Missing Link

Cast: (voiced by) Hugh Jackman, Zoe Saldana, Emma Thompson, Stephen Fry, David Walliams, Timothy Olyphant, Matt Lucas, Amrita Acharia, Zach Galifianakis

Director: Chris Butler

Writer: Chris Butler

Laika doesn’t get nearly enough credit for what they do. When Disney Animation chose to abandon the traditional hand-drawn style for their theatrical releases in favour of the 3D, computer-rendered form of animation that Pixar, DreamWorks, Illumination and several more favour today, it marked a key turning point in the history of the craft. While the practice still lives on in some form at Disney, most recently in Mary Poppins Returns, the transition more or less confirmed that the old ways had died and that CGI was the new normal for modern animation. With so many studios favouring the form however, the films that they make, whether good or bad, can often feel quite samey in their video game aesthetics. This is what makes Laika, a studio that continues to employ the meticulous and distinct practice of stop-motion in their films (along with Aardman Animations), stand out all the more. It’s a form that requires thousands of hours of painstaking work and demands the kind of attention to detail and accomplished skill that all forms of handicraft demand. It isn’t a question of which format looks better or is more difficult to master, but with the knowledge of how much care and labour go into their creation and how uniquely physical such films as Coraline, ParaNorman and Kubo and the Two Strings look in this contemporary digital age, one cannot help but be awed by Laika’s output.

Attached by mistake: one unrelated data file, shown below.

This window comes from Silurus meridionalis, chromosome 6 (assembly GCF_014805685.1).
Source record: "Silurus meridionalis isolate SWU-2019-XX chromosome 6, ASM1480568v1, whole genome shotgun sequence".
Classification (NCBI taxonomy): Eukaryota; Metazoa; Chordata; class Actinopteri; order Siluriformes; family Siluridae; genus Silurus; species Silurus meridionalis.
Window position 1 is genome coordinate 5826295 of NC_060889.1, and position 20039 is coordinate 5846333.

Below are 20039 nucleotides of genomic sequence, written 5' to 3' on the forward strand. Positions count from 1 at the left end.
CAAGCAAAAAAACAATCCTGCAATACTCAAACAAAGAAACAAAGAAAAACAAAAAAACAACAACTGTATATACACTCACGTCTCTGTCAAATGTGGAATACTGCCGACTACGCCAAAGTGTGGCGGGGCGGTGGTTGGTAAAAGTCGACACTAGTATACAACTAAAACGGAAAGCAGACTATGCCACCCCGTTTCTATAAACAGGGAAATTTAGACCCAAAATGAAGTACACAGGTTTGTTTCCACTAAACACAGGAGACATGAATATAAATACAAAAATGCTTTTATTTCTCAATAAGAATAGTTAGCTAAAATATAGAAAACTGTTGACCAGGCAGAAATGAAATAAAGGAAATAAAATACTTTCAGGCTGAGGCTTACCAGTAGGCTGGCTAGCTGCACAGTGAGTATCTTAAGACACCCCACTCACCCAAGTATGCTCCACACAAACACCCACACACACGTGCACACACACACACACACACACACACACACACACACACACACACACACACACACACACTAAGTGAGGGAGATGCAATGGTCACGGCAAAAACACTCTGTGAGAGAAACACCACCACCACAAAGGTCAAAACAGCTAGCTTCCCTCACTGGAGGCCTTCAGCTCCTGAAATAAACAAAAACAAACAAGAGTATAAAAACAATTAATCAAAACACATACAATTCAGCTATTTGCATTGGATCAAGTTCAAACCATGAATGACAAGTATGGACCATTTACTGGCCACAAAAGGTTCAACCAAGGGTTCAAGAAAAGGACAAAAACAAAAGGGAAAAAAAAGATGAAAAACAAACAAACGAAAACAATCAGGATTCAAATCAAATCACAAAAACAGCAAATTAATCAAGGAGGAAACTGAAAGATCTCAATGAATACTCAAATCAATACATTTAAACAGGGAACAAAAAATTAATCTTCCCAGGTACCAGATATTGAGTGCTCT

Their latest offering tells the story of Sir Lionel Frost, a Victorian explorer who travels the world in search of mythical beasts such as the Loch Ness Monster, which he encounters in the opening scene. Lionel is revealed to be an outlier to his 19th century peers, an adventurer whose goal isn’t to track and hunt animals for sport but to find these strange, legendary creatures and learn from them so that he might unlock the mysteries of the world. This doesn’t mean that Lionel isn’t a man of his time however, nor is he a saint. He is still shown to be a rather chauvinistic and egotistical man who isn’t above using others to serve his own ends and can be dreadfully immature when things don’t go his way. Things kick off when Lionel receives a letter from the United States telling of an enormous, hairy creature lurking in the woodlands of the Pacific Northwest. Lionel wastes not a second in heading straight there and it isn’t long before he encounters the Sasquatch himself. Mr. Link, as Lionel calls him at first, turns out to be a being of human-level intellect who learned English by observing humans and wrote the letter that brought the English explorer to him. Link, having recently learnt of the Yetis and believing them to be his distant relatives, asks Lionel for his help in travelling to the Himalayas and finding their hidden city so that he might finally be with his own people.